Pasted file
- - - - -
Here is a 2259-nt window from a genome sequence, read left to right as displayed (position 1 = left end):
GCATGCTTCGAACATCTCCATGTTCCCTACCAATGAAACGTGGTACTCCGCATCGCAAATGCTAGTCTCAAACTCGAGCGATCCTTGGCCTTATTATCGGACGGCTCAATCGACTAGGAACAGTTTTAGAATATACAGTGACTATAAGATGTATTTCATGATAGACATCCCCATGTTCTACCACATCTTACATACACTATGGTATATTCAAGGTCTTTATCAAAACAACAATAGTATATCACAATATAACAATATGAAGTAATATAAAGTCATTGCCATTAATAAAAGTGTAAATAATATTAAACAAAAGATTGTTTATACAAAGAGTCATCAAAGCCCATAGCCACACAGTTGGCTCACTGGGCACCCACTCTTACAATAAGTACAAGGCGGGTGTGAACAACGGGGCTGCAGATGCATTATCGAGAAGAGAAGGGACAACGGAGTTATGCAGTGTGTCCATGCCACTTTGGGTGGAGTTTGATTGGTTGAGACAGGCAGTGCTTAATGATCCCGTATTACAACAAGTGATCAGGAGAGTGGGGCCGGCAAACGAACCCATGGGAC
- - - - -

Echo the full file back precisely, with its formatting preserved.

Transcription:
Here is a 2259-nt window from a genome sequence, read left to right as displayed (position 1 = left end):
GCATGCTTCGAACATCTCCATGTTCCCTACCAATGAAACGTGGTACTCCGCATCGCAAATGCTAGTCTCAAACTCGAGCGATCCTTGGCCTTATTATCGGACGGCTCAATCGACTAGGAACAGTTTTAGAATATACAGTGACTATAAGATGTATTTCATGATAGACATCCCCATGTTCTACCACATCTTACATACACTATGGTATATTCAAGGTCTTTATCAAAACAACAATAGTATATCACAATATAACAATATGAAGTAATATAAAGTCATTGCCATTAATAAAAGTGTAAATAATATTAAACAAAAGATTGTTTATACAAAGAGTCATCAAAGCCCATAGCCACACAGTTGGCTCACTGGGCACCCACTCTTACAATAAGTACAAGGCGGGTGTGAACAACGGGGCTGCAGATGCATTATCGAGAAGAGAAGGGACAACGGAGTTATGCAGTGTGTCCATGCCACTTTGGGTGGAGTTTGATTGGTTGAGACAGGCAGTGCTTAATGATCCCGTATTACAACAAGTGATCAGGAGAGTGGGGCCGGCAAACGAACCCATGGGAC